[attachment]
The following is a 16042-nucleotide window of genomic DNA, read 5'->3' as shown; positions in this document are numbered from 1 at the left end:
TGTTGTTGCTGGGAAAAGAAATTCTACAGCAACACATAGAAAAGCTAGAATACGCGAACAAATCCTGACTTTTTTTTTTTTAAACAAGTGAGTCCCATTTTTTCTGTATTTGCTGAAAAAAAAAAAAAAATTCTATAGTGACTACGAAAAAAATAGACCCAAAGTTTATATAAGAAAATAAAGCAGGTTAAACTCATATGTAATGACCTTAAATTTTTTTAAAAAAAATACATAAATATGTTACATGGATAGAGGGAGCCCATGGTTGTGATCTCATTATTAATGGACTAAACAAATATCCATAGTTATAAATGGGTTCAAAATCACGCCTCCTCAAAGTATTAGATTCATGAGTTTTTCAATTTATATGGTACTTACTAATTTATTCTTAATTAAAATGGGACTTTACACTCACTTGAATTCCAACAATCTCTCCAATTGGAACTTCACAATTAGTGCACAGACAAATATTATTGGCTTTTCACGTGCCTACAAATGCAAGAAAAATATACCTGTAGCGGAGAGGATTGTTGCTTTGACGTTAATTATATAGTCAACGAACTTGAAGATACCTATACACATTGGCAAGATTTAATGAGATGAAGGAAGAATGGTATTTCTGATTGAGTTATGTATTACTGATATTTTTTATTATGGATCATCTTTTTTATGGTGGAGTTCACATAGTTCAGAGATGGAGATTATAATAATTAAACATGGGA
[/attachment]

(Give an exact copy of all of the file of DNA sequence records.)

The following is a 16042-nucleotide window of genomic DNA, read 5'->3' as shown; positions in this document are numbered from 1 at the left end:
TGTTGTTGCTGGGAAAAGAAATTCTACAGCAACACATAGAAAAGCTAGAATACGCGAACAAATCCTGACTTTTTTTTTTTTAAACAAGTGAGTCCCATTTTTTCTGTATTTGCTGAAAAAAAAAAAAAAATTCTATAGTGACTACGAAAAAAATAGACCCAAAGTTTATATAAGAAAATAAAGCAGGTTAAACTCATATGTAATGACCTTAAATTTTTTTAAAAAAAATACATAAATATGTTACATGGATAGAGGGAGCCCATGGTTGTGATCTCATTATTAATGGACTAAACAAATATCCATAGTTATAAATGGGTTCAAAATCACGCCTCCTCAAAGTATTAGATTCATGAGTTTTTCAATTTATATGGTACTTACTAATTTATTCTTAATTAAAATGGGACTTTACACTCACTTGAATTCCAACAATCTCTCCAATTGGAACTTCACAATTAGTGCACAGACAAATATTATTGGCTTTTCACGTGCCTACAAATGCAAGAAAAATATACCTGTAGCGGAGAGGATTGTTGCTTTGACGTTAATTATATAGTCAACGAACTTGAAGATACCTATACACATTGGCAAGATTTAATGAGATGAAGGAAGAATGGTATTTCTGATTGAGTTATGTATTACTGATATTTTTTATTATGGATCATCTTTTTTATGGTGGAGTTCACATAGTTCAGAGATGGAGATTATAATAATTAAACATGGGA